Regardless of the different structures in place around the world, the right to access a fair assessment of higher education qualifications obtained in another country is a cornerstone of the Global Convention and of valuing the learning and human capital developed in higher education systems worldwide. From the early days of assessing academic credentials earned abroad, to an interconnected world with unprecedented levels of mobility, states have indicated their commitment – through the Regional Recognition Conventions  to reducing barriers for students and graduates to pursue further studies or obtain employment in other countries. Where mobility was once regionally focused, the flows of students and immigrants today cross regions, and a Global Convention is needed for states to signal their commitment to facilitating these flows through clear and fair recognition practices.

Over 5 million foreign students

The need for a Global Convention is evident in the flows of international students and immigrants – those who choose to pursue new opportunities in other countries – as much as the flows of people forcibly displaced by war, persecution, or natural disasters. Based on OECD data, current estimates of the number of students studying outside their country of citizenship puts the figure at over 5 million, representing an increase of 67% since 2005. Around 2.5 million of those students are studying outside their own region; these students have in principal no legal framework governing the principles or procedures used for the recognition of their qualifications for and when they return to their region of citizenship (See UNESCO Preliminary Report). UNHCR has indicated that “we are now witnessing the highest levels of displacements on record,” with 65.3 million people forced from their homes by war or persecution. While the majority of displaced people remain in the same region, increasingly, they are finding refuge outside of their regions.

The Global Recognition Convention will build on the Regional Recognition Conventions. It will emphasize the importance of fair recognition, by shifting the burden of proof from the student or graduate to the body responsible for recognition. It will take into account the diversity of higher education providers enabled by new technologies and modes of learning, by focusing on the quality assurance mechanisms states have put in place to ensure quality learning in their higher education systems. It will address the need to develop inclusive and relevant recognition procedures. To the extent possible, the Global Convention will support capacity building to develop the basic mechanisms to build trust in higher education systems: quality assurance mechanisms, qualifications frameworks, and networks of recognition professionals.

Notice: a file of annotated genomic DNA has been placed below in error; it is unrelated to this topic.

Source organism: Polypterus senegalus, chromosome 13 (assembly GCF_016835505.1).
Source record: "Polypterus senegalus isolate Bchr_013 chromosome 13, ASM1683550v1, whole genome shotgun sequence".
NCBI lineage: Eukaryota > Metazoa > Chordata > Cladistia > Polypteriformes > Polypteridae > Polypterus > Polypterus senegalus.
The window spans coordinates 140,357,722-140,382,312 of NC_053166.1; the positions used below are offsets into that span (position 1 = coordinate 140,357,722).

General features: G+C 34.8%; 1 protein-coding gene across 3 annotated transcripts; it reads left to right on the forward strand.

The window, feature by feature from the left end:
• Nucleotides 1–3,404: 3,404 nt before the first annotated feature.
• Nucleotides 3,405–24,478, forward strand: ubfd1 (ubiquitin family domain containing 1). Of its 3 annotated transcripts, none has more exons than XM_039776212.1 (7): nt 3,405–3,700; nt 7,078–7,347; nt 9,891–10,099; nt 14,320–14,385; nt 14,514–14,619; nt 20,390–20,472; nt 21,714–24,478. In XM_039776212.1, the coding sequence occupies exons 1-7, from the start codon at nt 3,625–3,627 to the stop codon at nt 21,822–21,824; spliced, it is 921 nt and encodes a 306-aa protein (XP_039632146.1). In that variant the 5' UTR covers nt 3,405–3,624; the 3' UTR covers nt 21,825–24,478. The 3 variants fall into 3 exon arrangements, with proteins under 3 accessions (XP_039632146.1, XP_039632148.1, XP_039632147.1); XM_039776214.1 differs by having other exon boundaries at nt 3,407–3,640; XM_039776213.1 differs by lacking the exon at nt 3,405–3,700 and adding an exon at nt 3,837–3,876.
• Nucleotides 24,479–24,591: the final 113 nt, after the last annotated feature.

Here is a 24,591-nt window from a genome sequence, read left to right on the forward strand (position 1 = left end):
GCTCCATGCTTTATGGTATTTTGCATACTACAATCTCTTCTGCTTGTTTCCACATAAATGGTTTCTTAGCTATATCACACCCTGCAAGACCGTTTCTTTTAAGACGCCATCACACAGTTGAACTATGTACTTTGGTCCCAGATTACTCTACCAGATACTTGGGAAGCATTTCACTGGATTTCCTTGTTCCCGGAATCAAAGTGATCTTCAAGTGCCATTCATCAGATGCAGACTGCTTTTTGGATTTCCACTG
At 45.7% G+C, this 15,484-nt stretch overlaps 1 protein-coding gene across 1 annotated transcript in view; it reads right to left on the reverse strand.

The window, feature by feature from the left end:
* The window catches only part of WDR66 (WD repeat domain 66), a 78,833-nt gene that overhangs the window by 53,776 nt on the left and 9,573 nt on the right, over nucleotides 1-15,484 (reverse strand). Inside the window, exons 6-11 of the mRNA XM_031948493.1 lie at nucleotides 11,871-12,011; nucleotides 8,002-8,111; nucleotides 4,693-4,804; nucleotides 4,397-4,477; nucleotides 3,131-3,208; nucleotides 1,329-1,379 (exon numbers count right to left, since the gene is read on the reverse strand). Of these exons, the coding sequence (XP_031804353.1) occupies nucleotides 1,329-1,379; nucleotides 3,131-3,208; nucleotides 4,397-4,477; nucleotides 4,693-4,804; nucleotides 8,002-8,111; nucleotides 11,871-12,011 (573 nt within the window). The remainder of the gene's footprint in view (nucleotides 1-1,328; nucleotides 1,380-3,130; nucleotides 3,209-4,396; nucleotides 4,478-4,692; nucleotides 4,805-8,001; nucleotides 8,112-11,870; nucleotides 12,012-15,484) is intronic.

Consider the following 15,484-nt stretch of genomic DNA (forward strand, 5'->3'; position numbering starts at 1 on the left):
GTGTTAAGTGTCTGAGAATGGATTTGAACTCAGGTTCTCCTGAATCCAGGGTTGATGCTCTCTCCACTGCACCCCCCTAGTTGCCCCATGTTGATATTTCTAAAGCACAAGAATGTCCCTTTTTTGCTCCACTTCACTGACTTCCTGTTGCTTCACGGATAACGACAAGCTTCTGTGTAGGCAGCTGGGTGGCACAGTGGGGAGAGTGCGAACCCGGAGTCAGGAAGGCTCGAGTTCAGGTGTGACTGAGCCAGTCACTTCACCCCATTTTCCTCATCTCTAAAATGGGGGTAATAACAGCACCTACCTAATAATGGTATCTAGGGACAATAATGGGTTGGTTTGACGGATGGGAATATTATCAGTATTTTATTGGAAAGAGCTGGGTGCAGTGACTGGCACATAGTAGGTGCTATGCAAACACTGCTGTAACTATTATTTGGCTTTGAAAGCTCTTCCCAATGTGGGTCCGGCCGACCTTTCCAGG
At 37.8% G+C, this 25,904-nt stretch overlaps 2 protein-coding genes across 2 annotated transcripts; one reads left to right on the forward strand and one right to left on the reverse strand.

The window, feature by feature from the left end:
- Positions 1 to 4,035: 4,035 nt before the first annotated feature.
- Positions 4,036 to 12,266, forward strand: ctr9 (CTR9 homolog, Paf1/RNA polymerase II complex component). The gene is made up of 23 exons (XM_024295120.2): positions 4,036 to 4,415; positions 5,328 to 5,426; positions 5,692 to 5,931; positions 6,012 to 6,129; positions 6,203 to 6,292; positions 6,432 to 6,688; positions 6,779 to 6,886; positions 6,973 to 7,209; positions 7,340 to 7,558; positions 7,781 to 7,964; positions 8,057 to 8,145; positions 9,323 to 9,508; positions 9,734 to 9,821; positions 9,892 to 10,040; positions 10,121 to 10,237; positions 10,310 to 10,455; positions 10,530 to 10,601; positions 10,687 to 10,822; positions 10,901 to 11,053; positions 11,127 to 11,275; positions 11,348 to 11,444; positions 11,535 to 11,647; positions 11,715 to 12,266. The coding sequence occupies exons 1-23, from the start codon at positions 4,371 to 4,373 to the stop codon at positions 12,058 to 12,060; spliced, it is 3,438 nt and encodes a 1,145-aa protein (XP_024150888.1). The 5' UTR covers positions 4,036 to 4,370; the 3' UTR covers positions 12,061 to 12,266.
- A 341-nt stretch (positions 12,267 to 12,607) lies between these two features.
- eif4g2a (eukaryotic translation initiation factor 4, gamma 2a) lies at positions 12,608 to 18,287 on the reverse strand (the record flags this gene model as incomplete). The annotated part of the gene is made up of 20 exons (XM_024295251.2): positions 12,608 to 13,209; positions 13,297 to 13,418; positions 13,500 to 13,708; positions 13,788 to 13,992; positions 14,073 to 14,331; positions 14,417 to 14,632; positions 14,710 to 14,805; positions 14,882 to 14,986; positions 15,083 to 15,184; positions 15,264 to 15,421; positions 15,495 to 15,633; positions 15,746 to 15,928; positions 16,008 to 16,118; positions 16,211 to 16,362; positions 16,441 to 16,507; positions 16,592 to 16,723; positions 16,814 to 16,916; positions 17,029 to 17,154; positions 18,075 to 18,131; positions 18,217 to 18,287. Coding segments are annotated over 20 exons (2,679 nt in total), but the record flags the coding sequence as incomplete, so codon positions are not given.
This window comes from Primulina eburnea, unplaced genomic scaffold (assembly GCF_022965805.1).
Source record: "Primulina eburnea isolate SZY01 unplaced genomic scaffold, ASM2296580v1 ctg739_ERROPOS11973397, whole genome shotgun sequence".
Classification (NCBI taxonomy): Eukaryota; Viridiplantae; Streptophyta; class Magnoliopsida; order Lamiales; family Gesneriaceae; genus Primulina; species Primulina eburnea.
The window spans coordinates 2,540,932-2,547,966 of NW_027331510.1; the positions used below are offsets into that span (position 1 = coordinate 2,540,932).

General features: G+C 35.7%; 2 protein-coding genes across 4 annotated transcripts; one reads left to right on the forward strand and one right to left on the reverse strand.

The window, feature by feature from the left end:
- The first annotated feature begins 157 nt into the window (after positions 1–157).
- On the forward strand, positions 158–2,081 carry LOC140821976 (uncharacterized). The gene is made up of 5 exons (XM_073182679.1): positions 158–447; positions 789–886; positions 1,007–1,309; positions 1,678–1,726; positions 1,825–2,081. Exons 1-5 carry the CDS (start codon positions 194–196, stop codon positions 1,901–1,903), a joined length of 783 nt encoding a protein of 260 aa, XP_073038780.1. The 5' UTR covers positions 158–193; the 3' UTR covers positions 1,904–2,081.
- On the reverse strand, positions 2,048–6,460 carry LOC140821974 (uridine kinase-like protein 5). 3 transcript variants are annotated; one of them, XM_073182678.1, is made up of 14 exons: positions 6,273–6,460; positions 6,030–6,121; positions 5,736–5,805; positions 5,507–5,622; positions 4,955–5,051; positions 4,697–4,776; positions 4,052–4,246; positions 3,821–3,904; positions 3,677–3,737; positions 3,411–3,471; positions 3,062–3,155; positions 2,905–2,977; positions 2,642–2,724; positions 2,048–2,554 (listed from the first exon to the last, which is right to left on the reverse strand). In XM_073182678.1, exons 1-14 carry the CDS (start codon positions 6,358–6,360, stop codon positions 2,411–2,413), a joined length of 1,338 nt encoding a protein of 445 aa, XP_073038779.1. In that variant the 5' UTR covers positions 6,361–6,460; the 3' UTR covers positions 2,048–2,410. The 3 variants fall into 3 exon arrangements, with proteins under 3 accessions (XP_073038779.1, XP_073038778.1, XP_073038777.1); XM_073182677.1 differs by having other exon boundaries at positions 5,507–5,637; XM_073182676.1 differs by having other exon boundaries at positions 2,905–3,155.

Natasha Sawh and Stig Arne Skjerven

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Natasha Sawh is Coordinator (Head of Centre), Canadian Information Centre for International Credentials at Council of Ministers of Education, Canada

Stig Arne Skjerven is Director of Foreign Education, Department of Foreign Education, Director of the Norwegian Agency for Quality Assurance in Education, Norwegian Agency for Quality Assurance in Education (NOKUT), Norwegian ENIC-NARIC, Norway

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This article expresses the opinions of the authors and do not necessarily represent the opinions of UNESCO